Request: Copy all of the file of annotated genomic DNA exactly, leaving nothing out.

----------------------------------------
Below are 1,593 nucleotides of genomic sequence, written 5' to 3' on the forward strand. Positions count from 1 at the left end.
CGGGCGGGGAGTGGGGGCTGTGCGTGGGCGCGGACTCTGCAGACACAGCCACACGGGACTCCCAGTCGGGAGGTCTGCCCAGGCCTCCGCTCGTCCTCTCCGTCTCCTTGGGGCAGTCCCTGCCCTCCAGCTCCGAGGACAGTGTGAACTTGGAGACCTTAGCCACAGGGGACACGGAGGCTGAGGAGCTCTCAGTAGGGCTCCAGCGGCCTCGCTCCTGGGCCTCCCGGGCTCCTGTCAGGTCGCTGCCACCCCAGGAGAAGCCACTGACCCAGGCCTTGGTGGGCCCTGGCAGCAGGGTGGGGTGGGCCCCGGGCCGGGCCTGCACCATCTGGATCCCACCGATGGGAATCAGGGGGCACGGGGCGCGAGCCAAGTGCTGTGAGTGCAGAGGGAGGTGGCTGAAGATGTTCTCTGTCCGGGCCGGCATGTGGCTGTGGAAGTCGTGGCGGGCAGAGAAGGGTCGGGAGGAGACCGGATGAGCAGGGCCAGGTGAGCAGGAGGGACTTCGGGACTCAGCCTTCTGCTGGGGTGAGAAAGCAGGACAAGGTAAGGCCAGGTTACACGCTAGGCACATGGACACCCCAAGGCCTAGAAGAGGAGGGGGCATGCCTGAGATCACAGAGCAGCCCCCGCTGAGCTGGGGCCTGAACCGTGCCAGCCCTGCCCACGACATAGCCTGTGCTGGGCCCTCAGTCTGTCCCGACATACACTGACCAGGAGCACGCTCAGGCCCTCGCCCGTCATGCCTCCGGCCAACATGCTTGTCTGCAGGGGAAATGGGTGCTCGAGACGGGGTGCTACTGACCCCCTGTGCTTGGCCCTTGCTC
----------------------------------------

Below are 1,593 nucleotides of genomic sequence, written 5' to 3' on the forward strand. Positions count from 1 at the left end.
CGGGCGGGGAGTGGGGGCTGTGCGTGGGCGCGGACTCTGCAGACACAGCCACACGGGACTCCCAGTCGGGAGGTCTGCCCAGGCCTCCGCTCGTCCTCTCCGTCTCCTTGGGGCAGTCCCTGCCCTCCAGCTCCGAGGACAGTGTGAACTTGGAGACCTTAGCCACAGGGGACACGGAGGCTGAGGAGCTCTCAGTAGGGCTCCAGCGGCCTCGCTCCTGGGCCTCCCGGGCTCCTGTCAGGTCGCTGCCACCCCAGGAGAAGCCACTGACCCAGGCCTTGGTGGGCCCTGGCAGCAGGGTGGGGTGGGCCCCGGGCCGGGCCTGCACCATCTGGATCCCACCGATGGGAATCAGGGGGCACGGGGCGCGAGCCAAGTGCTGTGAGTGCAGAGGGAGGTGGCTGAAGATGTTCTCTGTCCGGGCCGGCATGTGGCTGTGGAAGTCGTGGCGGGCAGAGAAGGGTCGGGAGGAGACCGGATGAGCAGGGCCAGGTGAGCAGGAGGGACTTCGGGACTCAGCCTTCTGCTGGGGTGAGAAAGCAGGACAAGGTAAGGCCAGGTTACACGCTAGGCACATGGACACCCCAAGGCCTAGAAGAGGAGGGGGCATGCCTGAGATCACAGAGCAGCCCCCGCTGAGCTGGGGCCTGAACCGTGCCAGCCCTGCCCACGACATAGCCTGTGCTGGGCCCTCAGTCTGTCCCGACATACACTGACCAGGAGCACGCTCAGGCCCTCGCCCGTCATGCCTCCGGCCAACATGCTTGTCTGCAGGGGAAATGGGTGCTCGAGACGGGGTGCTACTGACCCCCTGTGCTTGGCCCTTGCTC